Academic journal article British Journal of Canadian Studies

Literature, Arts and Criticism: The Cambridge Companion to Alice Munro

Academic journal article British Journal of Canadian Studies

Literature, Arts and Criticism: The Cambridge Companion to Alice Munro

Article excerpt

Literature, arts and criticism David Staines (ed.), The Cambridge Companion to Alice Munro (Cambridge: Cambridge University Press, 2016), 210 pp. Paper. £18.99. ISBN 978-1-1074-7202-0.

In putting together this Cambridge Companion to Alice Munro, David Staines has brilliantly fulfilled the series' aim of providing a comprehensive introduction to the work of a major writer. The book gathers ten essays by writers and academics from Canada and Europe. Munro emerges as the extraordinary stylist that she is, while the cultural context that has shaped her work and the critical context in which she is read are also examined. The collection thus expands on some of the key points in the scholarly analysis of Munro's work.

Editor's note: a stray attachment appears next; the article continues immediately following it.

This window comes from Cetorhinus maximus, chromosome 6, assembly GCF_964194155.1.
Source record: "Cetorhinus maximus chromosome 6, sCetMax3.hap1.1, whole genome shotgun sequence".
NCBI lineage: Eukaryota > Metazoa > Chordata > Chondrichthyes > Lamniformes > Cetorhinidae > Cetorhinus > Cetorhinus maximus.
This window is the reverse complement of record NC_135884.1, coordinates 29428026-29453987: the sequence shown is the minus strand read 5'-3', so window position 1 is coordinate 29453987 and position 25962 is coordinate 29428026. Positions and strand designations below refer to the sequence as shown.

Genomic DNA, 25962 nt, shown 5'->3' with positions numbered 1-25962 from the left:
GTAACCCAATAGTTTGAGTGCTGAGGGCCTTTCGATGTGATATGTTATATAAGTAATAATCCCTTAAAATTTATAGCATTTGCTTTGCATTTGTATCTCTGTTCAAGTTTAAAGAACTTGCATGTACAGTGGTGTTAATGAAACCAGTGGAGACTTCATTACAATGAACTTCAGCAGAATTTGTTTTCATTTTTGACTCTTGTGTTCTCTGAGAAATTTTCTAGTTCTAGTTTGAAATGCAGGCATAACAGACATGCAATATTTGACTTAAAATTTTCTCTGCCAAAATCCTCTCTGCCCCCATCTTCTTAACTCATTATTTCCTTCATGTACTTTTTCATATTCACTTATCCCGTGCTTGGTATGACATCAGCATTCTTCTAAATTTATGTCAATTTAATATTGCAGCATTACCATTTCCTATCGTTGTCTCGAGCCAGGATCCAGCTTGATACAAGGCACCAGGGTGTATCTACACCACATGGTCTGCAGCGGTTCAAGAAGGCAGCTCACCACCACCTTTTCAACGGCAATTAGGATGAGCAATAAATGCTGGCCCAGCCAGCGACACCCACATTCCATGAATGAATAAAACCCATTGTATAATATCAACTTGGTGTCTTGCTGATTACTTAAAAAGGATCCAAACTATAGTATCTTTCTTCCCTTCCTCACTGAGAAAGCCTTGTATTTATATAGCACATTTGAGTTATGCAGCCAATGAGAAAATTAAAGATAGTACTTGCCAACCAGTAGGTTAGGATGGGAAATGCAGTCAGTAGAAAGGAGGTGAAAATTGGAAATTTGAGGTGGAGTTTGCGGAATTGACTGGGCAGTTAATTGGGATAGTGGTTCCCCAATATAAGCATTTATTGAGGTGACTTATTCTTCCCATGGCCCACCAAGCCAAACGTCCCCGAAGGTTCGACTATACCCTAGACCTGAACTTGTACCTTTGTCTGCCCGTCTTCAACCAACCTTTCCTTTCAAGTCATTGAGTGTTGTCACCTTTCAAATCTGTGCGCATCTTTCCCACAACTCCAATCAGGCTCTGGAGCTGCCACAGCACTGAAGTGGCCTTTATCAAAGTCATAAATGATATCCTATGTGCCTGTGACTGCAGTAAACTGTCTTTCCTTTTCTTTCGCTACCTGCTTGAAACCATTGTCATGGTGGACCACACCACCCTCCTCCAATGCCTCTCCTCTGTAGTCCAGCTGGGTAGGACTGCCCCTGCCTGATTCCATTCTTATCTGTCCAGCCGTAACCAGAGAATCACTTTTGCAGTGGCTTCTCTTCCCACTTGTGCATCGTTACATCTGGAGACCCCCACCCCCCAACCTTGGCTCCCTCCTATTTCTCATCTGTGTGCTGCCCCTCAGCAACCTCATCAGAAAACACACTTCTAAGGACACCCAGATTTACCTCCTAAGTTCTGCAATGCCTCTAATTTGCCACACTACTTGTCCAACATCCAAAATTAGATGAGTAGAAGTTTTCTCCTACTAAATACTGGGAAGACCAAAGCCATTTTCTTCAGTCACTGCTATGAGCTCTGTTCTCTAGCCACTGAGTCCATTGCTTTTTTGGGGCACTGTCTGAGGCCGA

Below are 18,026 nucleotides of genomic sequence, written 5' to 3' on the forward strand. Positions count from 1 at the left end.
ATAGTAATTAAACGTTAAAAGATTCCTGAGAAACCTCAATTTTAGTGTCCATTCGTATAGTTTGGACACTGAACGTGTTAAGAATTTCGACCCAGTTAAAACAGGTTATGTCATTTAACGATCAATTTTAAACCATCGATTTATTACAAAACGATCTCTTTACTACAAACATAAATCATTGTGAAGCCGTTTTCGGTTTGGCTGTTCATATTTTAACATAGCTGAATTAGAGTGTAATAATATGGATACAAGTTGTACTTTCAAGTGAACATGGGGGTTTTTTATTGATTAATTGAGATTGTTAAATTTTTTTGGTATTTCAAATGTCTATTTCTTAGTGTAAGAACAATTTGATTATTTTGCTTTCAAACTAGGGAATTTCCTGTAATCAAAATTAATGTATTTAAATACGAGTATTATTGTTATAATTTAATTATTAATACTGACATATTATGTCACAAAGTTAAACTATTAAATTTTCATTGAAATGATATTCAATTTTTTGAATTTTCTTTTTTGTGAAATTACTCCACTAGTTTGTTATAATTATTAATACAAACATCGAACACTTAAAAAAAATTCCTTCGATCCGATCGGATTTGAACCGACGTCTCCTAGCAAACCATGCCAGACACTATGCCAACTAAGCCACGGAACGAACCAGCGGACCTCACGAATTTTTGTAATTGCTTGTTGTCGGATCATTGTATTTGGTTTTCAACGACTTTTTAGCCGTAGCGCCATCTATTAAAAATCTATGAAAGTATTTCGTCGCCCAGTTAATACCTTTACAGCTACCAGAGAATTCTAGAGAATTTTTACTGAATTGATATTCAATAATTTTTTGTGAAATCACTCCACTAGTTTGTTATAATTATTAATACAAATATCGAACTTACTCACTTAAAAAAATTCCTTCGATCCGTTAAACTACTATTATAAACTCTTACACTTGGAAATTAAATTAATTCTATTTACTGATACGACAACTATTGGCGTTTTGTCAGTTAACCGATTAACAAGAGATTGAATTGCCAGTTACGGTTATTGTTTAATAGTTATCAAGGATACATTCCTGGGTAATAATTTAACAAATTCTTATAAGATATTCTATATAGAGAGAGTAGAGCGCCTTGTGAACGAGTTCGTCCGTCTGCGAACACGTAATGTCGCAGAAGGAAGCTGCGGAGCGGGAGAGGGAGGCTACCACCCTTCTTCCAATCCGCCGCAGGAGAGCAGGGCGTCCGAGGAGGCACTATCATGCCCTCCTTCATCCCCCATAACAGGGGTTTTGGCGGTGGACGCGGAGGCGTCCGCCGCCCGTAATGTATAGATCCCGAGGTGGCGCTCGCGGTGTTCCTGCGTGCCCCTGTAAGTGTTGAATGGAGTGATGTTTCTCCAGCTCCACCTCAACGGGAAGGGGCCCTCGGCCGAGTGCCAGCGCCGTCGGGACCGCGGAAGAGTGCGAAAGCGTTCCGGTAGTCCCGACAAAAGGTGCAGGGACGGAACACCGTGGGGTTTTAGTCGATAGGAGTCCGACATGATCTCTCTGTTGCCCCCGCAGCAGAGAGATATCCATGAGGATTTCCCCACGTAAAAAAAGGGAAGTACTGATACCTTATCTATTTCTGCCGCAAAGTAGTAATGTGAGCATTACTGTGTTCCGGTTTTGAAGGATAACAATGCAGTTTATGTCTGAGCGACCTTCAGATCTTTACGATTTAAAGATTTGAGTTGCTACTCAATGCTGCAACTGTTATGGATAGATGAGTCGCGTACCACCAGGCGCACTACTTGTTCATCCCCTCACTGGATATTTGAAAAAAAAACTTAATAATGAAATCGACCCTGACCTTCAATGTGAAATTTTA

Staines opens the collection with a biographical essay, 'Alice Munro in her Canadian context', which emphasises the role of reading, as well as writing, in Munro's life. He also provides insights into her place in Canadian letters by evoking his friendship with her. Merilyn Simonds relies on her intimate knowledge of Munro's oeuvre to tackle the theme of place across a wide range of stories. Douglas Glover, in his analysis of Munro's style, shares his reading experience of Lives of Girls and Women from the viewpoint of a writer. Maria Löschnigg takes up Adrian Hunter's characterisation of Munro's stories as 'interrogative' to examine Munro's 'undogmatic feminism'.

Coral Ann Howells, in 'Alice Munro and her life writing', demonstrates how each published version of the autobiographical stories has a different inflexion, mirroring the subtleties of language and interpretation. Margaret Atwood approaches Lives of Girls and Women as 'A portrait of the artist as a young woman' to argue that in this collection, Munro developed her characteristic reconciliation of opposites. …

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